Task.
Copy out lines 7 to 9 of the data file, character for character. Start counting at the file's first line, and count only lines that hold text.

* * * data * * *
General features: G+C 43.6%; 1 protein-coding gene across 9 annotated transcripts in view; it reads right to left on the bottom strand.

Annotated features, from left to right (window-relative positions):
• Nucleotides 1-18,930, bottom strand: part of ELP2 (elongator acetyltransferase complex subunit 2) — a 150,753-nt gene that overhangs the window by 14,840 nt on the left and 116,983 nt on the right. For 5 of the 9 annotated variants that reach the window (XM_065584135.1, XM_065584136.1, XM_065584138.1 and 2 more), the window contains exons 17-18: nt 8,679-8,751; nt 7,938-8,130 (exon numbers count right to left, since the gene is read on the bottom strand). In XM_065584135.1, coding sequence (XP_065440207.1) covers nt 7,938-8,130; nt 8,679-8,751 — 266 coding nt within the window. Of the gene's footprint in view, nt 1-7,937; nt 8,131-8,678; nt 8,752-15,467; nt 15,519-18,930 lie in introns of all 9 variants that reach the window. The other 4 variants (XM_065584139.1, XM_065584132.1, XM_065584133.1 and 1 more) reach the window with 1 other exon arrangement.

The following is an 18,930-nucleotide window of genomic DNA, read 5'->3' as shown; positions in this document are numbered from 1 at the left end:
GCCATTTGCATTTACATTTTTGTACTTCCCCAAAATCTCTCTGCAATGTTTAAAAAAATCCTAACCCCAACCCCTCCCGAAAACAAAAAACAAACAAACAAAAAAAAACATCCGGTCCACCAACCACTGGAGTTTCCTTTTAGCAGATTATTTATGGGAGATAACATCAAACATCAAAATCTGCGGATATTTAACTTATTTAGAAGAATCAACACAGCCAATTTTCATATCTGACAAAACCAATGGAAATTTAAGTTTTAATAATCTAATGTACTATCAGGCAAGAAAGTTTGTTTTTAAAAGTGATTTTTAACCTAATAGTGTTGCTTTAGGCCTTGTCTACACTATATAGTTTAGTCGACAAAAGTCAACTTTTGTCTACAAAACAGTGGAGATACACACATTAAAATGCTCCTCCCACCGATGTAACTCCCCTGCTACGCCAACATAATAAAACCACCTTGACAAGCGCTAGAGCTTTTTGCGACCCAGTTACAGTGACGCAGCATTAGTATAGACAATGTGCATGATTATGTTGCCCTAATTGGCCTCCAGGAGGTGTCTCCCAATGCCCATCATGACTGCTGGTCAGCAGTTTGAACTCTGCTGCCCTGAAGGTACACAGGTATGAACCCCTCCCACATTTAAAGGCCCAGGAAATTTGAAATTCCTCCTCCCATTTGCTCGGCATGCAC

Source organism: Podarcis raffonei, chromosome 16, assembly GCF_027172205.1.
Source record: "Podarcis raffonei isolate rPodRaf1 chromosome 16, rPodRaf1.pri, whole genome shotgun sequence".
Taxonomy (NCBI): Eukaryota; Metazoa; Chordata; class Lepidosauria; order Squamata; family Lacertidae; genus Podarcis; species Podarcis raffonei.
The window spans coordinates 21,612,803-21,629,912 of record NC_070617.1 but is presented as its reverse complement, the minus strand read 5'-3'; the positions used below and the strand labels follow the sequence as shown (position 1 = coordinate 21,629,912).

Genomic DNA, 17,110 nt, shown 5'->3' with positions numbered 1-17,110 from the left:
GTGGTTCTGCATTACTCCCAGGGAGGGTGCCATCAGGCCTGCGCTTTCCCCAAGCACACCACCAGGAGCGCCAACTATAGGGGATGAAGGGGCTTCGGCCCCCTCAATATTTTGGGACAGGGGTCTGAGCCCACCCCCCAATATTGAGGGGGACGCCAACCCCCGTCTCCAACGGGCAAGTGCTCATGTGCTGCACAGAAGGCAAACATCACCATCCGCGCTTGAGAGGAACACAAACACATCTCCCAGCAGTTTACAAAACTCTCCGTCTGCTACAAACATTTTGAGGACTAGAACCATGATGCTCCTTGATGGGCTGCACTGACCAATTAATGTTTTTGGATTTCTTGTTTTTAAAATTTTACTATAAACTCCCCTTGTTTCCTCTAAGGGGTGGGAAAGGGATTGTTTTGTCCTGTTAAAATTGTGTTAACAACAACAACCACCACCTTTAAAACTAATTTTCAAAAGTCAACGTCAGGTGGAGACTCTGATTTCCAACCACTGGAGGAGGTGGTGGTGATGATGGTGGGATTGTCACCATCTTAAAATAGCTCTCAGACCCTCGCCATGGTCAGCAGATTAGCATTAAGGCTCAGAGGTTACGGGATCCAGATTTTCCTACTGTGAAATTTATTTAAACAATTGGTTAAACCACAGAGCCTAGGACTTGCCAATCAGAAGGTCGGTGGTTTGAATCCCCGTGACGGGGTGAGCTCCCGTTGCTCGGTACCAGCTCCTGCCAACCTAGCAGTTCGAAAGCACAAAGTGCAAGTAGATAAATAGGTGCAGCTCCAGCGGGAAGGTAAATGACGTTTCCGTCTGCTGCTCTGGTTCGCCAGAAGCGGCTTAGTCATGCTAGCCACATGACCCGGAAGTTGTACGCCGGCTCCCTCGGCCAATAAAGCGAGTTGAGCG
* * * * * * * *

Source record: "Podarcis raffonei isolate rPodRaf1 chromosome 16, rPodRaf1.pri, whole genome shotgun sequence".
Taxonomy (NCBI): Eukaryota; Metazoa; Chordata; class Lepidosauria; order Squamata; family Lacertidae; genus Podarcis; species Podarcis raffonei.
The window spans coordinates 21,612,803-21,629,912 of record NC_070617.1 but is presented as its reverse complement, the minus strand read 5'-3'; the positions used below and the strand labels follow the sequence as shown (position 1 = coordinate 21,629,912).